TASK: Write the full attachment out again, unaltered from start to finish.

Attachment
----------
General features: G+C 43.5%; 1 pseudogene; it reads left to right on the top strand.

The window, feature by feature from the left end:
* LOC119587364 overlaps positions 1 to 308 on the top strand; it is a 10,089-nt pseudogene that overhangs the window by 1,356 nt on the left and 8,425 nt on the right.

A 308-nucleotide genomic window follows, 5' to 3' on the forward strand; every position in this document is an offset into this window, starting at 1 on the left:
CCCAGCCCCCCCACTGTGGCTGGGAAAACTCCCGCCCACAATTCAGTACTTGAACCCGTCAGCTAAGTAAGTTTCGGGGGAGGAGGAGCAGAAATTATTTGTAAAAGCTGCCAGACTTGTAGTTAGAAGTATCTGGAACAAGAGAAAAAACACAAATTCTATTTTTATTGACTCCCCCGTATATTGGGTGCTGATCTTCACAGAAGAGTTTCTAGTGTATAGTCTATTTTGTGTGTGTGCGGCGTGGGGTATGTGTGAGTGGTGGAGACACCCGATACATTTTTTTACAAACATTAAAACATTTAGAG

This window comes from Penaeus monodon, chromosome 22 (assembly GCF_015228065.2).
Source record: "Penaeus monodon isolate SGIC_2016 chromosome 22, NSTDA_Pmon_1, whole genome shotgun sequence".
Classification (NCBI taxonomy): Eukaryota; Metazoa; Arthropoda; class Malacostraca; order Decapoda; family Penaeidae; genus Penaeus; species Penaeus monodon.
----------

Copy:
General features: G+C 43.5%; 1 pseudogene; it reads left to right on the top strand.

The window, feature by feature from the left end:
* LOC119587364 overlaps positions 1 to 308 on the top strand; it is a 10,089-nt pseudogene that overhangs the window by 1,356 nt on the left and 8,425 nt on the right.

A 308-nucleotide genomic window follows, 5' to 3' on the forward strand; every position in this document is an offset into this window, starting at 1 on the left:
CCCAGCCCCCCCACTGTGGCTGGGAAAACTCCCGCCCACAATTCAGTACTTGAACCCGTCAGCTAAGTAAGTTTCGGGGGAGGAGGAGCAGAAATTATTTGTAAAAGCTGCCAGACTTGTAGTTAGAAGTATCTGGAACAAGAGAAAAAACACAAATTCTATTTTTATTGACTCCCCCGTATATTGGGTGCTGATCTTCACAGAAGAGTTTCTAGTGTATAGTCTATTTTGTGTGTGTGCGGCGTGGGGTATGTGTGAGTGGTGGAGACACCCGATACATTTTTTTACAAACATTAAAACATTTAGAG

This window comes from Penaeus monodon, chromosome 22 (assembly GCF_015228065.2).
Source record: "Penaeus monodon isolate SGIC_2016 chromosome 22, NSTDA_Pmon_1, whole genome shotgun sequence".
Classification (NCBI taxonomy): Eukaryota; Metazoa; Arthropoda; class Malacostraca; order Decapoda; family Penaeidae; genus Penaeus; species Penaeus monodon.